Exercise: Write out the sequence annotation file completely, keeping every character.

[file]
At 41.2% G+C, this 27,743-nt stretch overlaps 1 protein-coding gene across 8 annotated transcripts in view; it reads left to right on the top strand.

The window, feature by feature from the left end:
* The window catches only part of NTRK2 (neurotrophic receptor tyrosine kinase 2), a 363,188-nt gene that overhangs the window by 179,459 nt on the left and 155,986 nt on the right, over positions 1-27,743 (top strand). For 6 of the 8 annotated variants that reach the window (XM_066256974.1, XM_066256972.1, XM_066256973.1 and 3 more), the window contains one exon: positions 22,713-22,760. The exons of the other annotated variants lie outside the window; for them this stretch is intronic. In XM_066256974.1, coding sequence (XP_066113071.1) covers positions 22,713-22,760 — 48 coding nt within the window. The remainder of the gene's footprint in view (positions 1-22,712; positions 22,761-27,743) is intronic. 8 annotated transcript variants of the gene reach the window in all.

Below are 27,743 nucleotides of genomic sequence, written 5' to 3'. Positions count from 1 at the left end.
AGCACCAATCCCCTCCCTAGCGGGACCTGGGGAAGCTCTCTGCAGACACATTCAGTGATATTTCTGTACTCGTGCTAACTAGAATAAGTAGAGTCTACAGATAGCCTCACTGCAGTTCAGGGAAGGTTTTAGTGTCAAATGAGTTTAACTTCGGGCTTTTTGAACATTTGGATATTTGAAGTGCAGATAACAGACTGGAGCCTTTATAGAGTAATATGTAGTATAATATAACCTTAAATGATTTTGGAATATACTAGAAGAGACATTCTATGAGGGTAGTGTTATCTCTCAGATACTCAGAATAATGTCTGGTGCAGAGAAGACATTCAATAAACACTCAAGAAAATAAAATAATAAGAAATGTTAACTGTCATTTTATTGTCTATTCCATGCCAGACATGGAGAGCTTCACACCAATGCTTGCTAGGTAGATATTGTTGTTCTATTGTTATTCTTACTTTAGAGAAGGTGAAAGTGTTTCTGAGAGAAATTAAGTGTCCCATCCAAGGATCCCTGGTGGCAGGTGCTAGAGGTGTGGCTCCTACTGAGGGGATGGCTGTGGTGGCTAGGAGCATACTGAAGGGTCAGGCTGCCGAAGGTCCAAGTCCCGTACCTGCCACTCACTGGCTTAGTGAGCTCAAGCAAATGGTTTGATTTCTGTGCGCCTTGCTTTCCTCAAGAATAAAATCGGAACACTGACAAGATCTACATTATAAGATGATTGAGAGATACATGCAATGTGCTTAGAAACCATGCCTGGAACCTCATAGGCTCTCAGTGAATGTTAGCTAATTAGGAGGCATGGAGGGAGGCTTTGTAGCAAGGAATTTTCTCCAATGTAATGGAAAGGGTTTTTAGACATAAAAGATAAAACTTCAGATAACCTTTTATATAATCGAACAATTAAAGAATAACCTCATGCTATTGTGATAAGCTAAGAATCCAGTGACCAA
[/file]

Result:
At 41.2% G+C, this 27,743-nt stretch overlaps 1 protein-coding gene across 8 annotated transcripts in view; it reads left to right on the top strand.

The window, feature by feature from the left end:
* The window catches only part of NTRK2 (neurotrophic receptor tyrosine kinase 2), a 363,188-nt gene that overhangs the window by 179,459 nt on the left and 155,986 nt on the right, over positions 1-27,743 (top strand). For 6 of the 8 annotated variants that reach the window (XM_066256974.1, XM_066256972.1, XM_066256973.1 and 3 more), the window contains one exon: positions 22,713-22,760. The exons of the other annotated variants lie outside the window; for them this stretch is intronic. In XM_066256974.1, coding sequence (XP_066113071.1) covers positions 22,713-22,760 — 48 coding nt within the window. The remainder of the gene's footprint in view (positions 1-22,712; positions 22,761-27,743) is intronic. 8 annotated transcript variants of the gene reach the window in all.

Below are 27,743 nucleotides of genomic sequence, written 5' to 3'. Positions count from 1 at the left end.
AGCACCAATCCCCTCCCTAGCGGGACCTGGGGAAGCTCTCTGCAGACACATTCAGTGATATTTCTGTACTCGTGCTAACTAGAATAAGTAGAGTCTACAGATAGCCTCACTGCAGTTCAGGGAAGGTTTTAGTGTCAAATGAGTTTAACTTCGGGCTTTTTGAACATTTGGATATTTGAAGTGCAGATAACAGACTGGAGCCTTTATAGAGTAATATGTAGTATAATATAACCTTAAATGATTTTGGAATATACTAGAAGAGACATTCTATGAGGGTAGTGTTATCTCTCAGATACTCAGAATAATGTCTGGTGCAGAGAAGACATTCAATAAACACTCAAGAAAATAAAATAATAAGAAATGTTAACTGTCATTTTATTGTCTATTCCATGCCAGACATGGAGAGCTTCACACCAATGCTTGCTAGGTAGATATTGTTGTTCTATTGTTATTCTTACTTTAGAGAAGGTGAAAGTGTTTCTGAGAGAAATTAAGTGTCCCATCCAAGGATCCCTGGTGGCAGGTGCTAGAGGTGTGGCTCCTACTGAGGGGATGGCTGTGGTGGCTAGGAGCATACTGAAGGGTCAGGCTGCCGAAGGTCCAAGTCCCGTACCTGCCACTCACTGGCTTAGTGAGCTCAAGCAAATGGTTTGATTTCTGTGCGCCTTGCTTTCCTCAAGAATAAAATCGGAACACTGACAAGATCTACATTATAAGATGATTGAGAGATACATGCAATGTGCTTAGAAACCATGCCTGGAACCTCATAGGCTCTCAGTGAATGTTAGCTAATTAGGAGGCATGGAGGGAGGCTTTGTAGCAAGGAATTTTCTCCAATGTAATGGAAAGGGTTTTTAGACATAAAAGATAAAACTTCAGATAACCTTTTATATAATCGAACAATTAAAGAATAACCTCATGCTATTGTGATAAGCTAAGAATCCAGTGACCAA